Boeing's philosophy from the best of my knowledge has always been to compare external systems only when there are 3 or more installed. In certain systems on the 737NG, if the left radio altitude fails, the system will switch to using the right. However, it appears that the autothrottle is not one of those systems (even though it is receiving right radio altitude).

Jetdoc
19th Mar 2009, 15:43
ASFKAP

Quote:
Let any engineer sign it off by a statement like 'the problem is cause by a laptop or something.
No engineer in their right mind would sign off a defective Rad Alt like this without something written in black and white (like a Boeing service letter or Airbus TFU etc) telling him that a faulty Rad Alt might be caused by this)

Let me clarify what I wrote. I was suggesting the crew write the problem in the logbook. This way, an engineer has to commit to put something in writing. He is going to think twice about writing nonsense.

NSEU
19th Mar 2009, 21:57
Rad Alt systemsreally are very simple and reliable as mentioned above, the T/R (the box) is the heart of the system and nine times out of ten is always the cause of the problem.

This has not been my experience. Perhaps this is an aircraft type/manufacturer thing? I haven't changed a Rad Alt box for 20 years, but have had lots of bonding problems with antennae.
Some aircraft rely on bonding through the screws (and countersunk holes on the antenna). The mating surface of the antenna and the fuselage don't always provide a good bonding surface, especially if the corrosion inhibitor is forming a barrier.
We started to find some of the countersunk, metal surfaced holes on the antenna painted over with white paint (not sure if this is ex-manufacturer or ex-workshop). This was creating lots of problems with bonding.

Rgds.
NSEU

NSEU
19th Mar 2009, 22:04
I suppose you're an engineer, not a pilot. Were you (or any pilot nearby) able to recover for a stall at 500' with all that back trim? Yes, I know SOP implies trimming as part of the stall recovery procedure, but you have to know that. Not much time to look it up...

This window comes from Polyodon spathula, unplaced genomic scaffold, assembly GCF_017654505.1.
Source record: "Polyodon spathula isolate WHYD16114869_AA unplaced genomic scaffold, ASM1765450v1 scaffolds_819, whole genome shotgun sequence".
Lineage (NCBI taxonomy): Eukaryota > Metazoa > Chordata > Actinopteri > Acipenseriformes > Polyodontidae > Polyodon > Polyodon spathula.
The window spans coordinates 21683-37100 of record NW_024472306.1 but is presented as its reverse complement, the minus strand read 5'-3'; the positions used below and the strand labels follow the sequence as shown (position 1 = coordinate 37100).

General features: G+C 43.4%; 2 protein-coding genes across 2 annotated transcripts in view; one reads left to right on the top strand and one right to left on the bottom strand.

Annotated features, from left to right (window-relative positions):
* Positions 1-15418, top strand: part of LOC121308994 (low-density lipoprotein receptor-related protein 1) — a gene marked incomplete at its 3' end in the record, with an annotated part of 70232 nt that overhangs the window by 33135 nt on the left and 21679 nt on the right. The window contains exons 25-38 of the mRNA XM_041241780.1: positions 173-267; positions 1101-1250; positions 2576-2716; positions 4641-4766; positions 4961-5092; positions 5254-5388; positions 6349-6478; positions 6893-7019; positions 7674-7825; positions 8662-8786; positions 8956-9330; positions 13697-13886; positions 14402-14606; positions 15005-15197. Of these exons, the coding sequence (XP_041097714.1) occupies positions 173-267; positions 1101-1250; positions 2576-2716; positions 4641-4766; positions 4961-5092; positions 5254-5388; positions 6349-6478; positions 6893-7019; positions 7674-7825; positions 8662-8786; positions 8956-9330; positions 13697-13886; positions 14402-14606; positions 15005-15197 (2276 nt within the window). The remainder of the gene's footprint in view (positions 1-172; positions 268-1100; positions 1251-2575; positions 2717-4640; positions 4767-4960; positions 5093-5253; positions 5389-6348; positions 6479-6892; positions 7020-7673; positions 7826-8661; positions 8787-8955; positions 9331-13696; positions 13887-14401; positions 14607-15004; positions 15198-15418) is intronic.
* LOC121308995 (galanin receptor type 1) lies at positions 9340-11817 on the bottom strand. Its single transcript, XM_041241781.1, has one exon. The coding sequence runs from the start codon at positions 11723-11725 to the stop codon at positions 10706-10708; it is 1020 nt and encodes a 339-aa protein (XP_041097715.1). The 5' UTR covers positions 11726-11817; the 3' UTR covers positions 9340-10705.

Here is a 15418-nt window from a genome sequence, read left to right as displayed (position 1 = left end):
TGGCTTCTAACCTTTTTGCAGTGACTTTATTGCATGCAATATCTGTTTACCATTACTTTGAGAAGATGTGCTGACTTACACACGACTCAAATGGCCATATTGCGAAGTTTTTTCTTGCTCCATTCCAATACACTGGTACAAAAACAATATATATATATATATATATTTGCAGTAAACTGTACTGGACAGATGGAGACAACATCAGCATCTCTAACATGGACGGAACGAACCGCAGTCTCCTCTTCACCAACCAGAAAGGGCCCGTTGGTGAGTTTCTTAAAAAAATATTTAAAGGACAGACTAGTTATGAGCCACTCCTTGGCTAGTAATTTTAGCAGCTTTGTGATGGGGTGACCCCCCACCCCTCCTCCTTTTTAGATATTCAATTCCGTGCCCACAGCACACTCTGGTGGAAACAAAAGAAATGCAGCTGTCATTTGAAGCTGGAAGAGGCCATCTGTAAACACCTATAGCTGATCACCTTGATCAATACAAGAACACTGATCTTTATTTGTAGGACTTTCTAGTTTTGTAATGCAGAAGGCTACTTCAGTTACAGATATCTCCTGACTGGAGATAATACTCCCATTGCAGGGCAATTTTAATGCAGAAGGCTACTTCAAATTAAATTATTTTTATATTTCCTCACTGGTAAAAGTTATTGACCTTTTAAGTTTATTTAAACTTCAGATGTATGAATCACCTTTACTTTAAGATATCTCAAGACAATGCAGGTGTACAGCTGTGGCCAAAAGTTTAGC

Bobcat4...
In case you haven't already guessed, the tests were run using a real aircraft (on the ground) ;) This was not in a simulator

bobcat4
19th Mar 2009, 22:25
NSEU

In case you haven't already guessed, the tests were run using a real aircraft (on the ground) This was not in a simulator

Wow! I thought it was in the sim. :)

Well, that would make my question very silly... :ouch:

4dogs
22nd Mar 2009, 13:21
Graybeard,

Your advice about pulling CBs in flight to remove erroneous displays would seem to be counter to much of the current operating wisdom.

737AvEng provides some insight into the dangers of pulling CBs when not required by the QRH - you are embarking on a voyage of discovery about what systems are dependent upon the radalt signal and what systems share the CB as a power source. The DDG gives a big hint - there are specific AMM procedures to be followed to allow despatch with a disabled RadAlt which, even if you knew what they were and understood what they achieved, on most occasions cannot be achieved in flight because you cannot access the equipment bays. The associated Ops procedures are meaningless if the maintenance procedures have not been completed.

While your nom de plume indicates that you have been around for a while, your advice lacks the necessary gap between old and bold - there are a few of us in our career twilight who have learnt that CBs are no longer simple on/off switches....

Stay Alive

Graybeard
22nd Mar 2009, 15:49
Circuit breakers are intentionally placed in the overhead and back wall of the cockpit, while the devices they control are all over the airplane. They put CBs in reach of the pilots, and say, "Don't touch?"

It would save a lot of wiring and cockpit real estate if the the CBs were near the devices, or near the power source. The radio altimeter transceivers in the MD-11, for example, are in the Center Accessory Compartment, right near the Remote Control Circuit Breakers (power source), yet their power is routed to a clearly labeled "Radio Altimeter (1,2)" CB on the fright deck, and back to the CAC.

I rank fear of CBs up there with fear of hand flying that is revealed in the THY thread.

The radalt was almost certainly locked on -8 feet well before THY started the approach, but only became evident on the voice recorder with first selection of approach flaps.